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Postconflict third-party affiliation in rooks, Corvus frugilegus

Research output: Contribution to journalArticle

Abstract

Conflict features in the lives of many animal species and induces social stress mediated by glucocorticoid hormones [11]. Postconflict affiliation, between former opponents (reconciliation) or between former opponents and a bystander (third-party affiliation), has been suggested as a behavioral mechanism for reducing such stress [2], but has been studied almost exclusively in primates [3]. As with many primates, several bird species live in social groups and form affillative relationships [4]. Do these distantly related animals also use affiliative behavior to offset the costs of conflict? We studied postconflict affiliation in a captive group of rooks. Unlike polygamous primates, monogamous rooks did not reconcile with former opponents. However, we found clear evidence of third-party affiliation after conflicts. Both initiators and targets of aggression engaged in third-party affillation with a social partner and employed a specific behavior, bill twining, during the postconflict period. Both former aggressors and uninvolved third parties initiated affiliative contacts. Despite the long history of evolutionary divergence, the pattern of third-party affiliation in rooks is strikingly similar to that observed in tolerant primate species. Furthermore, the absence of reconciliation in rooks makes sense in light of the species differences in social systems.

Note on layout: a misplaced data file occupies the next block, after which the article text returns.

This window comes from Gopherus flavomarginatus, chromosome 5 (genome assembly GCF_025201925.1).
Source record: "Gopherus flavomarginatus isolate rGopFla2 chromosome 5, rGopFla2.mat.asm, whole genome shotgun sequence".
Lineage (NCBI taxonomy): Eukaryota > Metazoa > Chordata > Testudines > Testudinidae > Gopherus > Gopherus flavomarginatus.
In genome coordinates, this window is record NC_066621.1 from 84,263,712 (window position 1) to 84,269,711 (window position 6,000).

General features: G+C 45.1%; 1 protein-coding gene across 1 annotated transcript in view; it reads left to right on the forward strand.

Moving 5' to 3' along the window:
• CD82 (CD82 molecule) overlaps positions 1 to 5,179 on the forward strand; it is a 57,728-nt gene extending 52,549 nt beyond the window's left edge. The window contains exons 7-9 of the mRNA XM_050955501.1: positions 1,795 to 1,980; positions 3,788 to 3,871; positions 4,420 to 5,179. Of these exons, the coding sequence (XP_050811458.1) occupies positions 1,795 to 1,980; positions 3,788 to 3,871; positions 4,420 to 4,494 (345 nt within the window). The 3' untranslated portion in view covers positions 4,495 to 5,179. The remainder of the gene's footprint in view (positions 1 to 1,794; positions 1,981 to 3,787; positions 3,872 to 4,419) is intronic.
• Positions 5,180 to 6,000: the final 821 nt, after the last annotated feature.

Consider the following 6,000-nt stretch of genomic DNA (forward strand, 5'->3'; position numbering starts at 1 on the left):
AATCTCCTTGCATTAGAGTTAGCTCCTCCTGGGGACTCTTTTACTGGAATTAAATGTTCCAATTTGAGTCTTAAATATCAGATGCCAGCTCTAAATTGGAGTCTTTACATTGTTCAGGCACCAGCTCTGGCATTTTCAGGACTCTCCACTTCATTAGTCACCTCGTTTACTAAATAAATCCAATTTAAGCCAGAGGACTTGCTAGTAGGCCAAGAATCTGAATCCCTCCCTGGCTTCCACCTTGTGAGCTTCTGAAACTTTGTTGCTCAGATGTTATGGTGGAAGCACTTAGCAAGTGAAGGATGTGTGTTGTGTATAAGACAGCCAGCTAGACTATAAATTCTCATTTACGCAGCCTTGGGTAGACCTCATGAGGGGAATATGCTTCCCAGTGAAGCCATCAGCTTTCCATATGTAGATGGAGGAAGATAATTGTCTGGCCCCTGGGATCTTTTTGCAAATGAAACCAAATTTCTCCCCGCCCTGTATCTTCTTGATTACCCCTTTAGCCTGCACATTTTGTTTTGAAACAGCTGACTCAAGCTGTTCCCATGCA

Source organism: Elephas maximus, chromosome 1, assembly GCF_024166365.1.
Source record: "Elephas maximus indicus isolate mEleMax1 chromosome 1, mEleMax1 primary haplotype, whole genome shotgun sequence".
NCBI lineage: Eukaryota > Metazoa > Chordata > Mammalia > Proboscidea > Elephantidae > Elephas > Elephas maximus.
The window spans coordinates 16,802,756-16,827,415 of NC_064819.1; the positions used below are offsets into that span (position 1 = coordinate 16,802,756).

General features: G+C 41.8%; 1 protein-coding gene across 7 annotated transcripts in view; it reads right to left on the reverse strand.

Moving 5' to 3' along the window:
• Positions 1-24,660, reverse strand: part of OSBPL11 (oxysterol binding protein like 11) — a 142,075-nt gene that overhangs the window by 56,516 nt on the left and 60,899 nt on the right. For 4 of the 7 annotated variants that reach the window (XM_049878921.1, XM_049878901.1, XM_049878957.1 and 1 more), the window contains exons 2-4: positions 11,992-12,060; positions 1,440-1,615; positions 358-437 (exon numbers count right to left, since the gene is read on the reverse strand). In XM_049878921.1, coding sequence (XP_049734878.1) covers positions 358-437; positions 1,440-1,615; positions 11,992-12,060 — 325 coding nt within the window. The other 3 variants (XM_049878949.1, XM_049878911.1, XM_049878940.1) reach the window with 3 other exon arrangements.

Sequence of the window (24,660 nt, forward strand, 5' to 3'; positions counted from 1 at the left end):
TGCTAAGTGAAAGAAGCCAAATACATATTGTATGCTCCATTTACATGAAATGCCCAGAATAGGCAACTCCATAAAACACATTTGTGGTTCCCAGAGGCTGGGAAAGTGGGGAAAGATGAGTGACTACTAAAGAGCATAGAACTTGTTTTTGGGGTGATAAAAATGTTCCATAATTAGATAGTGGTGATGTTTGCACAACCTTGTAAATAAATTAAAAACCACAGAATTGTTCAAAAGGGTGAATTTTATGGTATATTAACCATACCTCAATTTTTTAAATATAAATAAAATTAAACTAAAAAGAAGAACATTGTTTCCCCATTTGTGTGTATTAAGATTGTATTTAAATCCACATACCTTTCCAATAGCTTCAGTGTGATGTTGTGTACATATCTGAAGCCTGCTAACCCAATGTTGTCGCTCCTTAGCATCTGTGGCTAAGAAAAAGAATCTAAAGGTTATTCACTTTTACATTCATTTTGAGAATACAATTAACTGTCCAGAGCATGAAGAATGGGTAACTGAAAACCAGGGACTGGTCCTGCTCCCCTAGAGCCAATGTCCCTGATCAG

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Original languageEnglish
Pages (from-to)152-158
Number of pages7
JournalCurrent Biology
Volume17
Issue number2
DOIs
Publication statusPublished - 23 Jan 2007

    Research areas

  • CHIMPANZEES PAN-TROGLODYTES, CAPTIVE CHIMPANZEES, WILD CHIMPANZEES, PIGTAIL MACAQUES, ANIMAL-BEHAVIOR, RECONCILIATION, CONSOLATION, CONFLICTS, STRESS, REDIRECTION

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